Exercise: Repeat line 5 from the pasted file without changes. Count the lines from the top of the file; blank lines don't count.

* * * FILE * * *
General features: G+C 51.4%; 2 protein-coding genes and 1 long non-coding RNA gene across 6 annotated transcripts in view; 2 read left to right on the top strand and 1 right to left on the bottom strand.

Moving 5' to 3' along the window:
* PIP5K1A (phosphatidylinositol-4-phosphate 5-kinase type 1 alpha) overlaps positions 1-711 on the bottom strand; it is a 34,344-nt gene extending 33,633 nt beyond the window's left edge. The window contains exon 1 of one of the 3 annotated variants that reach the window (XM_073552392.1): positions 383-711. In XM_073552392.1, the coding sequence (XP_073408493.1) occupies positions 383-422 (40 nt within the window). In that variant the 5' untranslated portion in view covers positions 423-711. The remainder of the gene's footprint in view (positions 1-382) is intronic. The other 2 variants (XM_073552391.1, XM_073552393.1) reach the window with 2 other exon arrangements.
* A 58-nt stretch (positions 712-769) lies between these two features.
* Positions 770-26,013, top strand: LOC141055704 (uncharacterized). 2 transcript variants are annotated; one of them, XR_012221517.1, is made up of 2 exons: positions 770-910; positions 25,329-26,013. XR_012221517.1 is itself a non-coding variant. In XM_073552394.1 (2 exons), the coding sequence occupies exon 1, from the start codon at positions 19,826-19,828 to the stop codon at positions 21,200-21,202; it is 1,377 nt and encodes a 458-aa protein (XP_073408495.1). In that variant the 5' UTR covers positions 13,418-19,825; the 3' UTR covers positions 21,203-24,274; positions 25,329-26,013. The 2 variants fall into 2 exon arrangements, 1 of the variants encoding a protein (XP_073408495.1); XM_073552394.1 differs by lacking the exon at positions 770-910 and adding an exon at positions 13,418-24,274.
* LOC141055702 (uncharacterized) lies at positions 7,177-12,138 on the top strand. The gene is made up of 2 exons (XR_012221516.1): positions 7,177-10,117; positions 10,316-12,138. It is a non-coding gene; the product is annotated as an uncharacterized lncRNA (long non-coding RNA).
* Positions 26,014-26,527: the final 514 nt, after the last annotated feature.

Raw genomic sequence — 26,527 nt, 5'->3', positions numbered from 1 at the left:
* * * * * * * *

* Positions 770-26,013, top strand: LOC141055704 (uncharacterized). 2 transcript variants are annotated; one of them, XR_012221517.1, is made up of 2 exons: positions 770-910; positions 25,329-26,013. XR_012221517.1 is itself a non-coding variant. In XM_073552394.1 (2 exons), the coding sequence occupies exon 1, from the start codon at positions 19,826-19,828 to the stop codon at positions 21,200-21,202; it is 1,377 nt and encodes a 458-aa protein (XP_073408495.1). In that variant the 5' UTR covers positions 13,418-19,825; the 3' UTR covers positions 21,203-24,274; positions 25,329-26,013. The 2 variants fall into 2 exon arrangements, 1 of the variants encoding a protein (XP_073408495.1); XM_073552394.1 differs by lacking the exon at positions 770-910 and adding an exon at positions 13,418-24,274.